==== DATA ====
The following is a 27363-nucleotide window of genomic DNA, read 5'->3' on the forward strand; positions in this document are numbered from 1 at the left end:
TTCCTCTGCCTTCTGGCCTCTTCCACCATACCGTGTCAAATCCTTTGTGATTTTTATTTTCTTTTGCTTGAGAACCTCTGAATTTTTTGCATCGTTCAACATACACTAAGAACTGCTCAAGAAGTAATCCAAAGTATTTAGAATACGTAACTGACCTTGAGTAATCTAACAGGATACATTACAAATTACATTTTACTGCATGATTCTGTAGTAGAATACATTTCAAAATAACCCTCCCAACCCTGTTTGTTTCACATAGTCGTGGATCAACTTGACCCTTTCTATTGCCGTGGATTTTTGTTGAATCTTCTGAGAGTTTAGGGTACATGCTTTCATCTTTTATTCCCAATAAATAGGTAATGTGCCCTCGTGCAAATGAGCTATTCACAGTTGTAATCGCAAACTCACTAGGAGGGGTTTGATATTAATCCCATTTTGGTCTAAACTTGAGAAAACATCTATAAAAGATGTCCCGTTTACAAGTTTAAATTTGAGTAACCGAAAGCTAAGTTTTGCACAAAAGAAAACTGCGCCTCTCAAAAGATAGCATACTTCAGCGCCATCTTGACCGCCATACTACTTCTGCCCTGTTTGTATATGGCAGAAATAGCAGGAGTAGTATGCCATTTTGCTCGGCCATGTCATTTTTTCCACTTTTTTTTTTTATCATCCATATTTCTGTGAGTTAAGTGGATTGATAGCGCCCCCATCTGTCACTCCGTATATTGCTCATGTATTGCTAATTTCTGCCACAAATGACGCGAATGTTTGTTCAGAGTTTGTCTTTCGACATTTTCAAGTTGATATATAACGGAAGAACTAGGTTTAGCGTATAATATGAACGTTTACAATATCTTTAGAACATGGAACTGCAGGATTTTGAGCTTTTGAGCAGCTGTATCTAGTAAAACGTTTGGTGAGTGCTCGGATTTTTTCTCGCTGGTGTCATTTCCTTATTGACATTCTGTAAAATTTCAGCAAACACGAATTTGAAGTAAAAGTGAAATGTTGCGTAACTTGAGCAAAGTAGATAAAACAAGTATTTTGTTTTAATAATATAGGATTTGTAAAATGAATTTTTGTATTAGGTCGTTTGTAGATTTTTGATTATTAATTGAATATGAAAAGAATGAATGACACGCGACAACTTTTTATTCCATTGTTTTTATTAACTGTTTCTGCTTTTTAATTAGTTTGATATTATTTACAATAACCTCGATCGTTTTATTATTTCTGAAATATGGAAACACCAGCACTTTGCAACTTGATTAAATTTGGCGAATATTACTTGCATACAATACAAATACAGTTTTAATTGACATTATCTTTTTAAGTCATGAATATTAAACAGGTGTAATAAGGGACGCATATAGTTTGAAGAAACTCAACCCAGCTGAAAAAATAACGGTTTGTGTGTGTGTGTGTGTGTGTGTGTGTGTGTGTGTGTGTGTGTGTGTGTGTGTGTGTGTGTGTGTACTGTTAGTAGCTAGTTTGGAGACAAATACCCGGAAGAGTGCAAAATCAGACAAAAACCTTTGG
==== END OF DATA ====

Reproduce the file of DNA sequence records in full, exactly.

The following is a 27363-nucleotide window of genomic DNA, read 5'->3' on the forward strand; positions in this document are numbered from 1 at the left end:
TTCCTCTGCCTTCTGGCCTCTTCCACCATACCGTGTCAAATCCTTTGTGATTTTTATTTTCTTTTGCTTGAGAACCTCTGAATTTTTTGCATCGTTCAACATACACTAAGAACTGCTCAAGAAGTAATCCAAAGTATTTAGAATACGTAACTGACCTTGAGTAATCTAACAGGATACATTACAAATTACATTTTACTGCATGATTCTGTAGTAGAATACATTTCAAAATAACCCTCCCAACCCTGTTTGTTTCACATAGTCGTGGATCAACTTGACCCTTTCTATTGCCGTGGATTTTTGTTGAATCTTCTGAGAGTTTAGGGTACATGCTTTCATCTTTTATTCCCAATAAATAGGTAATGTGCCCTCGTGCAAATGAGCTATTCACAGTTGTAATCGCAAACTCACTAGGAGGGGTTTGATATTAATCCCATTTTGGTCTAAACTTGAGAAAACATCTATAAAAGATGTCCCGTTTACAAGTTTAAATTTGAGTAACCGAAAGCTAAGTTTTGCACAAAAGAAAACTGCGCCTCTCAAAAGATAGCATACTTCAGCGCCATCTTGACCGCCATACTACTTCTGCCCTGTTTGTATATGGCAGAAATAGCAGGAGTAGTATGCCATTTTGCTCGGCCATGTCATTTTTTCCACTTTTTTTTTTTATCATCCATATTTCTGTGAGTTAAGTGGATTGATAGCGCCCCCATCTGTCACTCCGTATATTGCTCATGTATTGCTAATTTCTGCCACAAATGACGCGAATGTTTGTTCAGAGTTTGTCTTTCGACATTTTCAAGTTGATATATAACGGAAGAACTAGGTTTAGCGTATAATATGAACGTTTACAATATCTTTAGAACATGGAACTGCAGGATTTTGAGCTTTTGAGCAGCTGTATCTAGTAAAACGTTTGGTGAGTGCTCGGATTTTTTCTCGCTGGTGTCATTTCCTTATTGACATTCTGTAAAATTTCAGCAAACACGAATTTGAAGTAAAAGTGAAATGTTGCGTAACTTGAGCAAAGTAGATAAAACAAGTATTTTGTTTTAATAATATAGGATTTGTAAAATGAATTTTTGTATTAGGTCGTTTGTAGATTTTTGATTATTAATTGAATATGAAAAGAATGAATGACACGCGACAACTTTTTATTCCATTGTTTTTATTAACTGTTTCTGCTTTTTAATTAGTTTGATATTATTTACAATAACCTCGATCGTTTTATTATTTCTGAAATATGGAAACACCAGCACTTTGCAACTTGATTAAATTTGGCGAATATTACTTGCATACAATACAAATACAGTTTTAATTGACATTATCTTTTTAAGTCATGAATATTAAACAGGTGTAATAAGGGACGCATATAGTTTGAAGAAACTCAACCCAGCTGAAAAAATAACGGTTTGTGTGTGTGTGTGTGTGTGTGTGTGTGTGTGTGTGTGTGTGTGTGTGTGTGTGTGTGTGTGTGTACTGTTAGTAGCTAGTTTGGAGACAAATACCCGGAAGAGTGCAAAATCAGACAAAAACCTTTGG